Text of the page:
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No doubt about it, Islanders have been there, done that,  come back twice

Andrei Vasilevskiy of the Tampa Bay Lightning makes

Andrei Vasilevskiy of the Tampa Bay Lightning makes a save as David Savard upends Cal Clutterbuck of the New York Islanders during the first period in Game Three of the Semifinals at Nassau Coliseum on June 17, 2021. Credit: Jim McIsaac

The Islanders certainly seem to be in a bit of a predicament, considering the circumstantial evidence of being down 2-1 in their NHL semifinal series against the defending Stanley Cup champion Lightning and facing what nearly amounts to a must-win in Saturday night’s Game 4 at Nassau Coliseum.

But the Islanders can also draw inspiration, motivation and confidence from being in this exact spot twice already in these playoffs. They rallied for six-game wins against the Penguins in the first round and then the Bruins.

So, they know they’re capable of doing it again.

"Yeah, we’ve had success, even being in this position the last two previous times," coach Barry Trotz said on Friday as the team conducted an optional practice at Northwell Health Ice Center in East Meadow. "Absolutely, you look back and go, ‘We’ve been here before.’

"If you haven’t done it, you always have that doubt. We’ve done it twice already so there should be no doubt in our guys that we didn’t lose the series last night. In some ways, the series might have just begun."

The Lightning won Thursday night’s Game 3, 2-1, at the Coliseum, relying on the same stifling defensive structure that is also the foundation of the Islanders’ success.

The Islanders have been held to five goals in the three games, including a 2-1 win in Game 1 at Amalie Arena.

There are no secrets how the rest of this series will be played, nor how the Islanders, who scored four or more goals in eight of their first 12 playoff games, must find a way to penetrate the Lightning’s inner defense and get more traffic in front of goalie Andrei Vasilevskiy.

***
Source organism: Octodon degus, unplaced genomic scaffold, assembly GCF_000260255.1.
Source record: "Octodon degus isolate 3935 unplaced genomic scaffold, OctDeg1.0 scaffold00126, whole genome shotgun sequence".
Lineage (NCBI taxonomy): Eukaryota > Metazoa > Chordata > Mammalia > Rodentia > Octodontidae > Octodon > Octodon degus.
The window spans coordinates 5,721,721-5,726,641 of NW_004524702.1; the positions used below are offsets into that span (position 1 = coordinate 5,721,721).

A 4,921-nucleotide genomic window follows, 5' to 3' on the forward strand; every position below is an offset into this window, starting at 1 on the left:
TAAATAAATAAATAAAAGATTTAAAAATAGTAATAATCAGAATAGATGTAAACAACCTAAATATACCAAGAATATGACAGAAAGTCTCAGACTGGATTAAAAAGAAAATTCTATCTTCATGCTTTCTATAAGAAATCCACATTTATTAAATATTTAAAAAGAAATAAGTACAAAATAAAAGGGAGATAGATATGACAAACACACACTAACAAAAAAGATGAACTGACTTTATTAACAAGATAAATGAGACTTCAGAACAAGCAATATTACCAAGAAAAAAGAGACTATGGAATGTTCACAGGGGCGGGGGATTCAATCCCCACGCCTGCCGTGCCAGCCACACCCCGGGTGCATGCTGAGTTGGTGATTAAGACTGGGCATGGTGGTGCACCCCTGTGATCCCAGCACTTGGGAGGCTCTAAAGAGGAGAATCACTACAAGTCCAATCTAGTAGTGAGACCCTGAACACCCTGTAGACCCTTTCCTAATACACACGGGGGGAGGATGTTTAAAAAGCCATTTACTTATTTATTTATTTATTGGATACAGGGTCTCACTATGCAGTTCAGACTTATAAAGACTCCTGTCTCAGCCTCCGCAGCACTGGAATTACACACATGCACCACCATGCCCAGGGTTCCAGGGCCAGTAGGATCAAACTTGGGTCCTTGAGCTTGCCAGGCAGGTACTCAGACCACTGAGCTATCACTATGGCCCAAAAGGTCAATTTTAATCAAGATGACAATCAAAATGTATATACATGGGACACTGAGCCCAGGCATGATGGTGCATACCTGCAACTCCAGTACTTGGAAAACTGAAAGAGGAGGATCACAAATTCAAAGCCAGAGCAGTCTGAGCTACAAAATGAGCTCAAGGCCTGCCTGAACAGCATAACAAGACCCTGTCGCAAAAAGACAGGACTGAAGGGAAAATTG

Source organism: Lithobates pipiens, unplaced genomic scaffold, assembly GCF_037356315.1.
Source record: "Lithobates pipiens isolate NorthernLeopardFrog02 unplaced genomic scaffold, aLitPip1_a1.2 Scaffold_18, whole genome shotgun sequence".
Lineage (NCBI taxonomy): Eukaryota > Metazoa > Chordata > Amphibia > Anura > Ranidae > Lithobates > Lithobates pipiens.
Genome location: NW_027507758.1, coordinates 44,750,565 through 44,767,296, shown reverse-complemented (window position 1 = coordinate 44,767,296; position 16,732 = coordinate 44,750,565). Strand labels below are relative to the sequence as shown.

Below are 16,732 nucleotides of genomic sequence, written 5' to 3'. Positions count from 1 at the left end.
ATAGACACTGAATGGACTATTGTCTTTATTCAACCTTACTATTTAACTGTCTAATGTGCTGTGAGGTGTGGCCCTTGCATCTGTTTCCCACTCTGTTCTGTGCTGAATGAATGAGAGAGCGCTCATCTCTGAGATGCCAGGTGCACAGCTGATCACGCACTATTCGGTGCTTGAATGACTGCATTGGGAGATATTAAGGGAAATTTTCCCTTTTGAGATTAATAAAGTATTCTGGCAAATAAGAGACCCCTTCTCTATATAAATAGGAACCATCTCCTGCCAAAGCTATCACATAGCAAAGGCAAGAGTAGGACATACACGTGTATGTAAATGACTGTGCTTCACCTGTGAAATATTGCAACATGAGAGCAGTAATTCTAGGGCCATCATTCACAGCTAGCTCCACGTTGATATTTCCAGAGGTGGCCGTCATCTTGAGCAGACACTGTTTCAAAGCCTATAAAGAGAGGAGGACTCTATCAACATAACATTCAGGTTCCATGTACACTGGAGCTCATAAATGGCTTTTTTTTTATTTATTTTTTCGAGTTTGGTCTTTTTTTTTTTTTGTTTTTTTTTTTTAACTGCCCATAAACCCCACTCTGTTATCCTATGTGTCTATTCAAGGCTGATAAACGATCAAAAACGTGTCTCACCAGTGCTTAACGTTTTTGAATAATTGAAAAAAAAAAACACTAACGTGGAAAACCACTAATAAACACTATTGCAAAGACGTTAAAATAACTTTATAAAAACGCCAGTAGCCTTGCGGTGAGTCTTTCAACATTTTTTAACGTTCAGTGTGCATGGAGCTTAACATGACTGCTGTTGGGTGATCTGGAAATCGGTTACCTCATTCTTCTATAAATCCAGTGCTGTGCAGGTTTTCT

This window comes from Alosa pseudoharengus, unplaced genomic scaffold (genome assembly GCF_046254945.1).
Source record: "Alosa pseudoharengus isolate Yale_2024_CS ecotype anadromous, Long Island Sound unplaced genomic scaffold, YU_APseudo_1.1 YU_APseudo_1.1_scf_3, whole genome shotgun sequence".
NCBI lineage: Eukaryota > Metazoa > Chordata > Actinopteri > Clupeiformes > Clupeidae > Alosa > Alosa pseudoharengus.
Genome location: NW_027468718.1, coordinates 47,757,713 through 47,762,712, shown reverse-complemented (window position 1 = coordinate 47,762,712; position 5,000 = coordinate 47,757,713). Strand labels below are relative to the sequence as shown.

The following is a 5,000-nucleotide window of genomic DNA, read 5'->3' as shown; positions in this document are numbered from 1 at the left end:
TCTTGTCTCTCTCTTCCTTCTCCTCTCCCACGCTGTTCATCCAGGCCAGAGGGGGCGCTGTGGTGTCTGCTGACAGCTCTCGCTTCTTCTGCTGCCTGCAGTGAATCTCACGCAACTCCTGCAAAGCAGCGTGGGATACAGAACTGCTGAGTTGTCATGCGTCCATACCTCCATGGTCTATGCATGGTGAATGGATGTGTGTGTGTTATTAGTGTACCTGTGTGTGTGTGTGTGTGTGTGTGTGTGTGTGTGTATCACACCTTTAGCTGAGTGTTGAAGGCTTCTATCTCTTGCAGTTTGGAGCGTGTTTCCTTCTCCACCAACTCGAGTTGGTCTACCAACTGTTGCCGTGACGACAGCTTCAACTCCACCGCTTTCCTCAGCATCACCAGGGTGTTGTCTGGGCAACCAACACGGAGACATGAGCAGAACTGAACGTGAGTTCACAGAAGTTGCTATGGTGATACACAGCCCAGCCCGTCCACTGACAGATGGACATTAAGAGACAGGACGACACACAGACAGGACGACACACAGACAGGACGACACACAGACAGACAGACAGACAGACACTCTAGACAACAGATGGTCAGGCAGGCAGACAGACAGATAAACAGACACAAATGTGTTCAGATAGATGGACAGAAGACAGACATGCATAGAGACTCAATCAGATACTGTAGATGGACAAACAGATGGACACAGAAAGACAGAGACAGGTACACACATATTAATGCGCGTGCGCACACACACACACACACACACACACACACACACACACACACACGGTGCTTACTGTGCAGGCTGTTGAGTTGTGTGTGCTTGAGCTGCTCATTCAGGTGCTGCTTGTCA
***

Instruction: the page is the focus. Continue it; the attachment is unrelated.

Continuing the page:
"They’ve got long, heavy defense that moves well and Vasilevskiy is one of the best in the league," Mathew Barzal said. "You combine those two things, it makes it tough."

Again, the Islanders are well aware of the difference between tough and impossible.

"Every game is a hard game," Leo Komarov said. "We don’t really look back. We just look forward. We’re focused on the next game and we’ll see how it goes."

Still, to review: The Islanders lost, 5-4, to the Penguins in Game 3 at the Coliseum before winning Game 4, 4-1. Against the Bruins, the Islanders dropped Game 3, 2-1, in overtime at the Coliseum before rebounding for a 4-1 win in Game 4.

"I look back at the Boston series, that Game 3, we should have won Game 3 and we come up with a loss and come back in the dressing room and you have that deflated feeling," Trotz said. "It was no different last night. We were a little deflated because we felt we put out a strong effort. We thought we probably should be going into overtime. But it didn’t happen. So, you just sort of park it and we look forward for the opportunity tomorrow.

"We can look back at those previous experiences and we’ve had good success so there’s no reason for us to have any doubt that this can’t happen again. But it’s on us to do it. Not hope or anything like that. You can’t have any passengers and everybody’s got to pull on the rope really hard. We stick to the process, we’ll be fine. We had more of our game displayed yesterday than we did the game before. I think it’s trending to where we want it to be."

Still, the Islanders’ physically wore down both the Penguins and the Bruins as each series progressed.

So far, neither the Islanders nor the Lightning have established a physical superiority in this series.

New York Sports